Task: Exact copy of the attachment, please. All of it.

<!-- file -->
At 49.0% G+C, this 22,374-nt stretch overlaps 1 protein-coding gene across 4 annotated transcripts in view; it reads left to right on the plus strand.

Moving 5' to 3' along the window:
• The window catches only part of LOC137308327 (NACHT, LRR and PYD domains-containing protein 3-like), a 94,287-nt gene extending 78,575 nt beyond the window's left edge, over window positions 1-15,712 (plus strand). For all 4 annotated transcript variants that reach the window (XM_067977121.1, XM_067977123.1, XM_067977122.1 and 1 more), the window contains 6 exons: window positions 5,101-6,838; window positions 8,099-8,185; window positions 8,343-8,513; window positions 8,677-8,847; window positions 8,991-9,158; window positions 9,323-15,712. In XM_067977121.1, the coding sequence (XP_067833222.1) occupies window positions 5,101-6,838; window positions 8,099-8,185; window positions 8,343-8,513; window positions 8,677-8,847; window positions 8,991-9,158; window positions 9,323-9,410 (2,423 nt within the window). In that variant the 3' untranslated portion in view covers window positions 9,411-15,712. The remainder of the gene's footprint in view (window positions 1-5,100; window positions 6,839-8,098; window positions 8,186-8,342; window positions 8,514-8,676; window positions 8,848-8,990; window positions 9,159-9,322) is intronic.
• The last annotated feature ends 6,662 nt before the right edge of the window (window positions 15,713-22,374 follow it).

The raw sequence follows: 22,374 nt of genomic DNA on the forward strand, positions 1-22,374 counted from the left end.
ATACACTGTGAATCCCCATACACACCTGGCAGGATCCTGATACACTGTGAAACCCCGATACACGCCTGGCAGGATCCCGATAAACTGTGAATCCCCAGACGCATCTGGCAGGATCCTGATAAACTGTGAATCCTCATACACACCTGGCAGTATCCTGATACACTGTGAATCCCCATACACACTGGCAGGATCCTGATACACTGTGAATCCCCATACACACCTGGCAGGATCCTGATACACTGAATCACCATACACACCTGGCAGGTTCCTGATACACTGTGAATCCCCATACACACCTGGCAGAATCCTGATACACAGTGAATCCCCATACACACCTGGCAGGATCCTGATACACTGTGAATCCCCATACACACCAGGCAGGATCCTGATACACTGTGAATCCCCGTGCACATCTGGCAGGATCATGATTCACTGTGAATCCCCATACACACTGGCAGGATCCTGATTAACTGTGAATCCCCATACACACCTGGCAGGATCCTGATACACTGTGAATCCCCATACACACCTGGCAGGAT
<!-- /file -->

At 49.0% G+C, this 22,374-nt stretch overlaps 1 protein-coding gene across 4 annotated transcripts in view; it reads left to right on the plus strand.

Moving 5' to 3' along the window:
• The window catches only part of LOC137308327 (NACHT, LRR and PYD domains-containing protein 3-like), a 94,287-nt gene extending 78,575 nt beyond the window's left edge, over window positions 1-15,712 (plus strand). For all 4 annotated transcript variants that reach the window (XM_067977121.1, XM_067977123.1, XM_067977122.1 and 1 more), the window contains 6 exons: window positions 5,101-6,838; window positions 8,099-8,185; window positions 8,343-8,513; window positions 8,677-8,847; window positions 8,991-9,158; window positions 9,323-15,712. In XM_067977121.1, the coding sequence (XP_067833222.1) occupies window positions 5,101-6,838; window positions 8,099-8,185; window positions 8,343-8,513; window positions 8,677-8,847; window positions 8,991-9,158; window positions 9,323-9,410 (2,423 nt within the window). In that variant the 3' untranslated portion in view covers window positions 9,411-15,712. The remainder of the gene's footprint in view (window positions 1-5,100; window positions 6,839-8,098; window positions 8,186-8,342; window positions 8,514-8,676; window positions 8,848-8,990; window positions 9,159-9,322) is intronic.
• The last annotated feature ends 6,662 nt before the right edge of the window (window positions 15,713-22,374 follow it).

The raw sequence follows: 22,374 nt of genomic DNA on the forward strand, positions 1-22,374 counted from the left end.
ATACACTGTGAATCCCCATACACACCTGGCAGGATCCTGATACACTGTGAAACCCCGATACACGCCTGGCAGGATCCCGATAAACTGTGAATCCCCAGACGCATCTGGCAGGATCCTGATAAACTGTGAATCCTCATACACACCTGGCAGTATCCTGATACACTGTGAATCCCCATACACACTGGCAGGATCCTGATACACTGTGAATCCCCATACACACCTGGCAGGATCCTGATACACTGAATCACCATACACACCTGGCAGGTTCCTGATACACTGTGAATCCCCATACACACCTGGCAGAATCCTGATACACAGTGAATCCCCATACACACCTGGCAGGATCCTGATACACTGTGAATCCCCATACACACCAGGCAGGATCCTGATACACTGTGAATCCCCGTGCACATCTGGCAGGATCATGATTCACTGTGAATCCCCATACACACTGGCAGGATCCTGATTAACTGTGAATCCCCATACACACCTGGCAGGATCCTGATACACTGTGAATCCCCATACACACCTGGCAGGAT